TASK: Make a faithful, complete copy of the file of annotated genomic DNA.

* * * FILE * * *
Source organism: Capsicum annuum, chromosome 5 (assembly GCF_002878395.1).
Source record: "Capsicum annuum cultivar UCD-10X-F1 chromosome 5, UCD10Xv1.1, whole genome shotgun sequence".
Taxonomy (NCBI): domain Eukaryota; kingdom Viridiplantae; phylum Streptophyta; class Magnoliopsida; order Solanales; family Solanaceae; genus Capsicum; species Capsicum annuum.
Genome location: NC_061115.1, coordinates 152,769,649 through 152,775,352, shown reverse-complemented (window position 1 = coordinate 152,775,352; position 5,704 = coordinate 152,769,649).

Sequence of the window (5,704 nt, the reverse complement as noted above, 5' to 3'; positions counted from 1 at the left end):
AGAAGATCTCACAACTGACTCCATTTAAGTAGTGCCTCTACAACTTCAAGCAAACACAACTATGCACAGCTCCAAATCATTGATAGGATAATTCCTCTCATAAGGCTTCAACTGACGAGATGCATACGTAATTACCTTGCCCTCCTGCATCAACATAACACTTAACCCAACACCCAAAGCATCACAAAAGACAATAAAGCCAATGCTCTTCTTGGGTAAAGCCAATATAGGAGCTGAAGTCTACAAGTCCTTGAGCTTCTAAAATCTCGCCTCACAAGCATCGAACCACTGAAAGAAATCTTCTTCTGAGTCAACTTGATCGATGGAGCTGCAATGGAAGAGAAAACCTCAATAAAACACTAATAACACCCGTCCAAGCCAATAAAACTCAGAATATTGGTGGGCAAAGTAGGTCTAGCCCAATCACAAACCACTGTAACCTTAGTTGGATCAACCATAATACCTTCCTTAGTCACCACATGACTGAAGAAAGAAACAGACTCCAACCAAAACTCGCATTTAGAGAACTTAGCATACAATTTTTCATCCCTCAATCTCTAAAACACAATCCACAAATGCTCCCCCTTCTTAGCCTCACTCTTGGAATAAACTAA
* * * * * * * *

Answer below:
Source organism: Capsicum annuum, chromosome 5 (assembly GCF_002878395.1).
Source record: "Capsicum annuum cultivar UCD-10X-F1 chromosome 5, UCD10Xv1.1, whole genome shotgun sequence".
Taxonomy (NCBI): domain Eukaryota; kingdom Viridiplantae; phylum Streptophyta; class Magnoliopsida; order Solanales; family Solanaceae; genus Capsicum; species Capsicum annuum.
Genome location: NC_061115.1, coordinates 152,769,649 through 152,775,352, shown reverse-complemented (window position 1 = coordinate 152,775,352; position 5,704 = coordinate 152,769,649).

Sequence of the window (5,704 nt, the reverse complement as noted above, 5' to 3'; positions counted from 1 at the left end):
AGAAGATCTCACAACTGACTCCATTTAAGTAGTGCCTCTACAACTTCAAGCAAACACAACTATGCACAGCTCCAAATCATTGATAGGATAATTCCTCTCATAAGGCTTCAACTGACGAGATGCATACGTAATTACCTTGCCCTCCTGCATCAACATAACACTTAACCCAACACCCAAAGCATCACAAAAGACAATAAAGCCAATGCTCTTCTTGGGTAAAGCCAATATAGGAGCTGAAGTCTACAAGTCCTTGAGCTTCTAAAATCTCGCCTCACAAGCATCGAACCACTGAAAGAAATCTTCTTCTGAGTCAACTTGATCGATGGAGCTGCAATGGAAGAGAAAACCTCAATAAAACACTAATAACACCCGTCCAAGCCAATAAAACTCAGAATATTGGTGGGCAAAGTAGGTCTAGCCCAATCACAAACCACTGTAACCTTAGTTGGATCAACCATAATACCTTCCTTAGTCACCACATGACTGAAGAAAGAAACAGACTCCAACCAAAACTCGCATTTAGAGAACTTAGCATACAATTTTTCATCCCTCAATCTCTAAAACACAATCCACAAATGCTCCCCCTTCTTAGCCTCACTCTTGGAATAAACTAA